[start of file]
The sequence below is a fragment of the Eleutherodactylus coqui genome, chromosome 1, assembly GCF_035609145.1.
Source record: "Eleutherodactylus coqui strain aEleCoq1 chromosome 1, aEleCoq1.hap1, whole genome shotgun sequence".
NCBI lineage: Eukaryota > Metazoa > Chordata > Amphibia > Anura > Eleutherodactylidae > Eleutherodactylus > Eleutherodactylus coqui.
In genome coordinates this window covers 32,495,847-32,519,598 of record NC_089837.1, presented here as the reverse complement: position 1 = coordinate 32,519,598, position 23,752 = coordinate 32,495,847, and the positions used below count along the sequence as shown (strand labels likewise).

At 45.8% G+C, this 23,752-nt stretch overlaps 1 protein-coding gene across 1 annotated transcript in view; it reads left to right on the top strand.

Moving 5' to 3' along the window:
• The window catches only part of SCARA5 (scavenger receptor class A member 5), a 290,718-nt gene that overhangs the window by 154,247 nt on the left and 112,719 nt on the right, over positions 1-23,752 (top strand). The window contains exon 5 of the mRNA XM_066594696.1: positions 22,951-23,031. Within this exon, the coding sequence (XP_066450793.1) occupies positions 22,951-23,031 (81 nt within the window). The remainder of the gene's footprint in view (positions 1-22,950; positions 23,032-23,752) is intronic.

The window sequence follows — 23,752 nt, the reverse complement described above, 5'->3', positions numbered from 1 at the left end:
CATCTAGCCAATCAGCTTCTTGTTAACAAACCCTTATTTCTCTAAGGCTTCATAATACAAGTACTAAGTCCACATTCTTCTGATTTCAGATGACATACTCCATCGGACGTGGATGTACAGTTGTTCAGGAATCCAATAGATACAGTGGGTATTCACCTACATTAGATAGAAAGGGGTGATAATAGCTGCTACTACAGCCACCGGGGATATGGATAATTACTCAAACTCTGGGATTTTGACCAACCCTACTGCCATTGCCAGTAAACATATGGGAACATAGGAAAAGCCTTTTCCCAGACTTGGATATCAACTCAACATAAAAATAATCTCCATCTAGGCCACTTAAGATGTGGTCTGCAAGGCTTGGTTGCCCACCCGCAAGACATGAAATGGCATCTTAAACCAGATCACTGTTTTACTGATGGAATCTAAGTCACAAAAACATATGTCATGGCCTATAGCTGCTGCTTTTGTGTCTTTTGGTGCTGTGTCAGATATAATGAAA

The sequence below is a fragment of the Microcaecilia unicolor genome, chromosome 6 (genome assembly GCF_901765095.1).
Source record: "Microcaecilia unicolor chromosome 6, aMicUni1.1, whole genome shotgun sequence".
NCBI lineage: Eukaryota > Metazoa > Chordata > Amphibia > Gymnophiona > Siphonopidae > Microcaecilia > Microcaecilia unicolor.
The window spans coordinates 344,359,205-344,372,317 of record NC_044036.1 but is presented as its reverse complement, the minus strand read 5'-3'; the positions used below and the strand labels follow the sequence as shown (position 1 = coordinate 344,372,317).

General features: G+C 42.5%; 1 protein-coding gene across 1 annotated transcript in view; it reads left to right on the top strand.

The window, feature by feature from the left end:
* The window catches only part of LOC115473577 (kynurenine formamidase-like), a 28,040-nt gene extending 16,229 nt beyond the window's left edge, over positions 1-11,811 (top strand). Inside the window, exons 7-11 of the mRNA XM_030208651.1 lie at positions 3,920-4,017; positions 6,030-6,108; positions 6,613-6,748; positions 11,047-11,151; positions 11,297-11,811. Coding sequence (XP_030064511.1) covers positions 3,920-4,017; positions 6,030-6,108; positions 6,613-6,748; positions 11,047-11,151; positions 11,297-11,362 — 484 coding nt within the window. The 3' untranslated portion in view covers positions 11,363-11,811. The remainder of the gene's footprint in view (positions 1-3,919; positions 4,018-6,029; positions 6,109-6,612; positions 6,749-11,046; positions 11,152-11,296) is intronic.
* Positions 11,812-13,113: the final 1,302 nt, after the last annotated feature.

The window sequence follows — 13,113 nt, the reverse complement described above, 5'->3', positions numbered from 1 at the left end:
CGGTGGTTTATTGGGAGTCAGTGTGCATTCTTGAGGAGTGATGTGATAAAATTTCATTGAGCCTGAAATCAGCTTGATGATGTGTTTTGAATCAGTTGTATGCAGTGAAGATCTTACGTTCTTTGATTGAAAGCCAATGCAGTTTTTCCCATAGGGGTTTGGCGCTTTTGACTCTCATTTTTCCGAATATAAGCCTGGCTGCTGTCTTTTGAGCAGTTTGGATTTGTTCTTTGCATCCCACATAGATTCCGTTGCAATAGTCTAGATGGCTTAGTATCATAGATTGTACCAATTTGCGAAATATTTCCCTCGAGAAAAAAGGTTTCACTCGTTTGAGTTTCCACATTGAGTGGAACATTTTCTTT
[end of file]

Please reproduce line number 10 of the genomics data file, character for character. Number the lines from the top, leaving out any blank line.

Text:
The sequence below is a fragment of the Microcaecilia unicolor genome, chromosome 6 (genome assembly GCF_901765095.1).